Reference : Social ‘tipping points’ under climate/environmental change
Scientific congresses and symposiums : Unpublished conference/Abstract
Social & behavioral sciences, psychology : Multidisciplinary, general & others
Social & behavioral sciences, psychology : Human geography & demography
Physical, chemical, mathematical & earth Sciences : Multidisciplinary, general & others
Physical, chemical, mathematical & earth Sciences : Earth sciences & physical geography
Social ‘tipping points’ under climate/environmental change
Ozer, Pierre mailto [Université de Liège - ULiège > DER Sc. et gest. de l'environnement (Arlon Campus Environ.) > DER Sc. et gest. de l'environnement (Arlon Campus Environ.) >]
Koala, Ouango [> >]
Clervil, Luc [> >]
Gracius, Gracia Joseph [> >]
Gemenne, François mailto [Université de Liège - ULiège > Département de géographie > Service de géographie rurale (LAPLEC) >]
Lenton, Tim [> >]
Betts, Richard [> >]
De Longueville, Florence [> >]
Impacts World 2017 - Counting the true costs of climate change. The international conference on climate-change impacts for scientists & stakeholders
11 - 13 October 2017
Potsdam Institute for Climate Impact Research (PIK)
[en] There is growing recognition that climate change has the potential to trigger social ‘tipping points’, potentially involving abrupt (i.e. non-linear) increases in climate damages, even under smooth (i.e. linear) climate change. Whilst the notion of a ‘tipping point’ originated in the social sciences, in the last decade or so it has been widely used by climate scientists, referring in particular to strongly self-amplifying (positive feedback) dynamics in parts of the climate system [sensu Lenton et al. 2008]. We argue that reinvigorating the concept of social tipping points has considerable potential to help researchers understand the social impacts of climate change and consider their human consequences. Whilst feedback dynamics can also be important in social systems, here we review a broader phenomenology of social ‘tipping points’ that could give rise to abrupt changes e.g. in climate damages. We focus in particular on migration dynamics as the original example of ‘social tipping’ which can also be affected by climate change. We include the potential for the perception of climate change (as well as the actual experience of it) to trigger ‘social tipping’. We note how a lack of system resilience can increase the likelihood and magnitude of ‘social tipping’ driven by climate change, and scope out the potential for early warning signals of particular types of social tipping. We argue that in the developing world at least there is potential for social tipping points to be triggered by climate change long before potential climate tipping points unfold. Looking ahead, the application of network theory methods to social data provides a rapidly expanding opportunity to monitor and in some cases forewarn of social tipping.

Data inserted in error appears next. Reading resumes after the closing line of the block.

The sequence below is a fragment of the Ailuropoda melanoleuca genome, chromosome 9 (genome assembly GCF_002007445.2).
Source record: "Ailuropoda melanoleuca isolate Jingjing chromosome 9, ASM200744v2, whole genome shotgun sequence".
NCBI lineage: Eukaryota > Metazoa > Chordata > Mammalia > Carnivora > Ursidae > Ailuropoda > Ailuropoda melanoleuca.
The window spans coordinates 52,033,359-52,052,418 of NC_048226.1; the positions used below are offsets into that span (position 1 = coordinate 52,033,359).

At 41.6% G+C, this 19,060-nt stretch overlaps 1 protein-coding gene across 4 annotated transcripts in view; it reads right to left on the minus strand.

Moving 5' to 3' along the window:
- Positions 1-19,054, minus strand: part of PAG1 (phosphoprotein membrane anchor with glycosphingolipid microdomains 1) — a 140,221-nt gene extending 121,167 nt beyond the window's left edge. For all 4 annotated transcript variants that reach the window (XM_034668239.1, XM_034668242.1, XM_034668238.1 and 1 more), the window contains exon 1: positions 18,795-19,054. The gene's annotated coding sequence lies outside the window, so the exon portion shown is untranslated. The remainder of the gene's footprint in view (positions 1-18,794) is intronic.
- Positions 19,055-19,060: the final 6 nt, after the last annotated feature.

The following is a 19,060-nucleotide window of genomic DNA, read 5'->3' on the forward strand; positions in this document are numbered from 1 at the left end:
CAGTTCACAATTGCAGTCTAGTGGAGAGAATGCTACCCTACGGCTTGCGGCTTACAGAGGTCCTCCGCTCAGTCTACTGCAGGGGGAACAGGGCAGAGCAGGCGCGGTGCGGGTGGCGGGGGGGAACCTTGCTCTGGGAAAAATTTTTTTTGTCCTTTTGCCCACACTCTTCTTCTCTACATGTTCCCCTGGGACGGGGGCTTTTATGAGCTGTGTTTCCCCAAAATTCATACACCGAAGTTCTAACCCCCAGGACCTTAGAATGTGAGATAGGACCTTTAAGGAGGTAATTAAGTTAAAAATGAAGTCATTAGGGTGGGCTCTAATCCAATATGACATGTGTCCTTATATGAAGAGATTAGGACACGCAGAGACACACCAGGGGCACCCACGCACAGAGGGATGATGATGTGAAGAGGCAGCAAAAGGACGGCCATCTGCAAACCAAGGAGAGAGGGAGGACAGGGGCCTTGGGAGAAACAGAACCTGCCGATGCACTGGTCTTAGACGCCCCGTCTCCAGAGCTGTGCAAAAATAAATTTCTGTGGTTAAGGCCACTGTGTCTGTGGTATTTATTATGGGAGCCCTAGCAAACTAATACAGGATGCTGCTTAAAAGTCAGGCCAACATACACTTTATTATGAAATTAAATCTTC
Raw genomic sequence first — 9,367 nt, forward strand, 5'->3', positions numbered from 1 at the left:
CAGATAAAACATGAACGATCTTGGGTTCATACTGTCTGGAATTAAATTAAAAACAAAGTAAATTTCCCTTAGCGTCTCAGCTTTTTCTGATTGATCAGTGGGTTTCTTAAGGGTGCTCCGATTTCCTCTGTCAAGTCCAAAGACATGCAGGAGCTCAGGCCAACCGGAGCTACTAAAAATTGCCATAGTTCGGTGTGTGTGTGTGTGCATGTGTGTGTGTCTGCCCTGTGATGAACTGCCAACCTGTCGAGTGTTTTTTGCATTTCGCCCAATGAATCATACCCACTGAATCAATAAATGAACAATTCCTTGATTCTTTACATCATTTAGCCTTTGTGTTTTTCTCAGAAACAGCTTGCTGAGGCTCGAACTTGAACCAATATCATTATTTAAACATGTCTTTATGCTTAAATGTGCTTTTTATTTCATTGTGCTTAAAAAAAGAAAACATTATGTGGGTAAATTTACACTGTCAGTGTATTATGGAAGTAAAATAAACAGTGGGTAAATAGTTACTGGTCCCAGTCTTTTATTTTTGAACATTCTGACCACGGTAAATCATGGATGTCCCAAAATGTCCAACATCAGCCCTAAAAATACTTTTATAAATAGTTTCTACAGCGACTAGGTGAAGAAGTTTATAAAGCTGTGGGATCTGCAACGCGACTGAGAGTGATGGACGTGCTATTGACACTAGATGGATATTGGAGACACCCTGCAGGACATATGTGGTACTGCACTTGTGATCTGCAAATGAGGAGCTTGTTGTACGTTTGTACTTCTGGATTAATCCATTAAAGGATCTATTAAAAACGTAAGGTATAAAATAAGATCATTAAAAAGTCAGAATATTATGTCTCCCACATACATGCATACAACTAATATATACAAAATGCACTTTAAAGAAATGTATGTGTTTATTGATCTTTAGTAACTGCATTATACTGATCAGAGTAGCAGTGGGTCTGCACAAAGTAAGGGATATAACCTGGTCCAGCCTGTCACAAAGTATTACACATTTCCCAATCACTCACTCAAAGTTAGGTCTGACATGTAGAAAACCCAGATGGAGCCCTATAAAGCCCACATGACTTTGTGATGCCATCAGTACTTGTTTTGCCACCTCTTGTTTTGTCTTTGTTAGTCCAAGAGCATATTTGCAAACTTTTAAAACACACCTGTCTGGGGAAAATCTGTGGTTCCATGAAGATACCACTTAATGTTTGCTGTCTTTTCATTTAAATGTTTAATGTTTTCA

Researchers ; Professionals
FP7 ; 603864 - HELIX - High-End cLimate Impacts and eXtremes

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